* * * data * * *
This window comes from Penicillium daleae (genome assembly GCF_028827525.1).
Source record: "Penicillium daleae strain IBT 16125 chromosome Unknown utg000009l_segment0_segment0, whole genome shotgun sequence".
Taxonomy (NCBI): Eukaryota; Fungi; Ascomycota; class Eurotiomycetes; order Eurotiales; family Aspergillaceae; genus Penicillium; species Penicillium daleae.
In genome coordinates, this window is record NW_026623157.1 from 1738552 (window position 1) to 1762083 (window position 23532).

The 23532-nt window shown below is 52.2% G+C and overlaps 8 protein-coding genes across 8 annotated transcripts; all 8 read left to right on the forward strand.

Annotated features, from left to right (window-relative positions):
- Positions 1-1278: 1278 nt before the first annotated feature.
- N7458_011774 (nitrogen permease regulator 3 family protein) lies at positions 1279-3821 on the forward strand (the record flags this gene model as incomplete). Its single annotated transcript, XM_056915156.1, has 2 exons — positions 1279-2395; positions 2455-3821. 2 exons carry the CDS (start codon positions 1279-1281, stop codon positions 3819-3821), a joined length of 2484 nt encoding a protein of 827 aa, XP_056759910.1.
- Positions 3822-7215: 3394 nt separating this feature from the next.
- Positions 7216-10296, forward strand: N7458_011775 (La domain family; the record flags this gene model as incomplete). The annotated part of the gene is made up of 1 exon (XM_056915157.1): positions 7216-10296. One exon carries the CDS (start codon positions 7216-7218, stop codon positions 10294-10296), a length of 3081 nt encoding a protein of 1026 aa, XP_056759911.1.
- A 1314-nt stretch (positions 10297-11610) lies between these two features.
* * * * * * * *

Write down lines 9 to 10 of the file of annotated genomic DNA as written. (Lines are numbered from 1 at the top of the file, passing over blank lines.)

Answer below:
- Positions 3822-7215: 3394 nt separating this feature from the next.
- Positions 7216-10296, forward strand: N7458_011775 (La domain family; the record flags this gene model as incomplete). The annotated part of the gene is made up of 1 exon (XM_056915157.1): positions 7216-10296. One exon carries the CDS (start codon positions 7216-7218, stop codon positions 10294-10296), a length of 3081 nt encoding a protein of 1026 aa, XP_056759911.1.